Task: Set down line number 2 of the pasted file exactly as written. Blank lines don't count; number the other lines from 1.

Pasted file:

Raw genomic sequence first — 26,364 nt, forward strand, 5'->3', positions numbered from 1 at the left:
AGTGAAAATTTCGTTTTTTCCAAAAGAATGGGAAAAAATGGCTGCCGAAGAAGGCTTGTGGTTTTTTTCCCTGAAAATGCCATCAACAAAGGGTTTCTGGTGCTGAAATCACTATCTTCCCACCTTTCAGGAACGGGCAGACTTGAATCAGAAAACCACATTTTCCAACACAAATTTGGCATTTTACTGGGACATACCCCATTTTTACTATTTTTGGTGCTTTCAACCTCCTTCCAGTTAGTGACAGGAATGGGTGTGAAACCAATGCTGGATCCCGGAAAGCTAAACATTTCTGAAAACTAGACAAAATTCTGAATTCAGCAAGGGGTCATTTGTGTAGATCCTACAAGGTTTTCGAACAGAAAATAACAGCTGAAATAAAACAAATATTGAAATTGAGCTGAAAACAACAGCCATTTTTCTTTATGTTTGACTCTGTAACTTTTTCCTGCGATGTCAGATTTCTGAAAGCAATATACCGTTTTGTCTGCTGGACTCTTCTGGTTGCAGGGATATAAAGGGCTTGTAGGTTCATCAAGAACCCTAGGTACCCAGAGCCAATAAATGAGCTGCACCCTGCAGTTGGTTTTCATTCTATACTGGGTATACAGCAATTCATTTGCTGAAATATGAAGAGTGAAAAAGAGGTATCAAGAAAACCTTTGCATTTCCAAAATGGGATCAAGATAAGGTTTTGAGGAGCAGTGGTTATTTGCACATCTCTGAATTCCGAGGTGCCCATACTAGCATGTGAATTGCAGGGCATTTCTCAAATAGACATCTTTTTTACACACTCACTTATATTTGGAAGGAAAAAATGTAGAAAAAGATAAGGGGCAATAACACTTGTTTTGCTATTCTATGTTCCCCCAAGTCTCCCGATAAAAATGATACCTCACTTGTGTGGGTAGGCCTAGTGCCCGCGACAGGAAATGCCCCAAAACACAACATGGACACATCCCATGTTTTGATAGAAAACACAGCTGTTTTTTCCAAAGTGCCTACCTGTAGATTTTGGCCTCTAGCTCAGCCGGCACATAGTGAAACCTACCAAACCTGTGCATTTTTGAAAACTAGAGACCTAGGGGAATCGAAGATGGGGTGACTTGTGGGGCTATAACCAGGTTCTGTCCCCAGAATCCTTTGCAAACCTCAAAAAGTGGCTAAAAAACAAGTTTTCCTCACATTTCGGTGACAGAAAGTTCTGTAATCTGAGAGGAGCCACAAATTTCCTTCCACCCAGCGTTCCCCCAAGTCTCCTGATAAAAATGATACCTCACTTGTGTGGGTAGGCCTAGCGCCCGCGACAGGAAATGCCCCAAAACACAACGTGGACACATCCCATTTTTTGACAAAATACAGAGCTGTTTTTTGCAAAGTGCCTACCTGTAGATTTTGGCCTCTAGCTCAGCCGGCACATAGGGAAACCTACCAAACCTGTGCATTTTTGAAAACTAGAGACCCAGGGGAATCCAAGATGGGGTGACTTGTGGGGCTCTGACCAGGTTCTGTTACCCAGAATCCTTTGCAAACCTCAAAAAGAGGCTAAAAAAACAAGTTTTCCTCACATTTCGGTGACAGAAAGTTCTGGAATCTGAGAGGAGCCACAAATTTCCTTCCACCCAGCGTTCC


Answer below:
AGTGAAAATTTCGTTTTTTCCAAAAGAATGGGAAAAAATGGCTGCCGAAGAAGGCTTGTGGTTTTTTTCCCTGAAAATGCCATCAACAAAGGGTTTCTGGTGCTGAAATCACTATCTTCCCACCTTTCAGGAACGGGCAGACTTGAATCAGAAAACCACATTTTCCAACACAAATTTGGCATTTTACTGGGACATACCCCATTTTTACTATTTTTGGTGCTTTCAACCTCCTTCCAGTTAGTGACAGGAATGGGTGTGAAACCAATGCTGGATCCCGGAAAGCTAAACATTTCTGAAAACTAGACAAAATTCTGAATTCAGCAAGGGGTCATTTGTGTAGATCCTACAAGGTTTTCGAACAGAAAATAACAGCTGAAATAAAACAAATATTGAAATTGAGCTGAAAACAACAGCCATTTTTCTTTATGTTTGACTCTGTAACTTTTTCCTGCGATGTCAGATTTCTGAAAGCAATATACCGTTTTGTCTGCTGGACTCTTCTGGTTGCAGGGATATAAAGGGCTTGTAGGTTCATCAAGAACCCTAGGTACCCAGAGCCAATAAATGAGCTGCACCCTGCAGTTGGTTTTCATTCTATACTGGGTATACAGCAATTCATTTGCTGAAATATGAAGAGTGAAAAAGAGGTATCAAGAAAACCTTTGCATTTCCAAAATGGGATCAAGATAAGGTTTTGAGGAGCAGTGGTTATTTGCACATCTCTGAATTCCGAGGTGCCCATACTAGCATGTGAATTGCAGGGCATTTCTCAAATAGACATCTTTTTTACACACTCACTTATATTTGGAAGGAAAAAATGTAGAAAAAGATAAGGGGCAATAACACTTGTTTTGCTATTCTATGTTCCCCCAAGTCTCCCGATAAAAATGATACCTCACTTGTGTGGGTAGGCCTAGTGCCCGCGACAGGAAATGCCCCAAAACACAACATGGACACATCCCATGTTTTGATAGAAAACACAGCTGTTTTTTCCAAAGTGCCTACCTGTAGATTTTGGCCTCTAGCTCAGCCGGCACATAGTGAAACCTACCAAACCTGTGCATTTTTGAAAACTAGAGACCTAGGGGAATCGAAGATGGGGTGACTTGTGGGGCTATAACCAGGTTCTGTCCCCAGAATCCTTTGCAAACCTCAAAAAGTGGCTAAAAAACAAGTTTTCCTCACATTTCGGTGACAGAAAGTTCTGTAATCTGAGAGGAGCCACAAATTTCCTTCCACCCAGCGTTCCCCCAAGTCTCCTGATAAAAATGATACCTCACTTGTGTGGGTAGGCCTAGCGCCCGCGACAGGAAATGCCCCAAAACACAACGTGGACACATCCCATTTTTTGACAAAATACAGAGCTGTTTTTTGCAAAGTGCCTACCTGTAGATTTTGGCCTCTAGCTCAGCCGGCACATAGGGAAACCTACCAAACCTGTGCATTTTTGAAAACTAGAGACCCAGGGGAATCCAAGATGGGGTGACTTGTGGGGCTCTGACCAGGTTCTGTTACCCAGAATCCTTTGCAAACCTCAAAAAGAGGCTAAAAAAACAAGTTTTCCTCACATTTCGGTGACAGAAAGTTCTGGAATCTGAGAGGAGCCACAAATTTCCTTCCACCCAGCGTTCC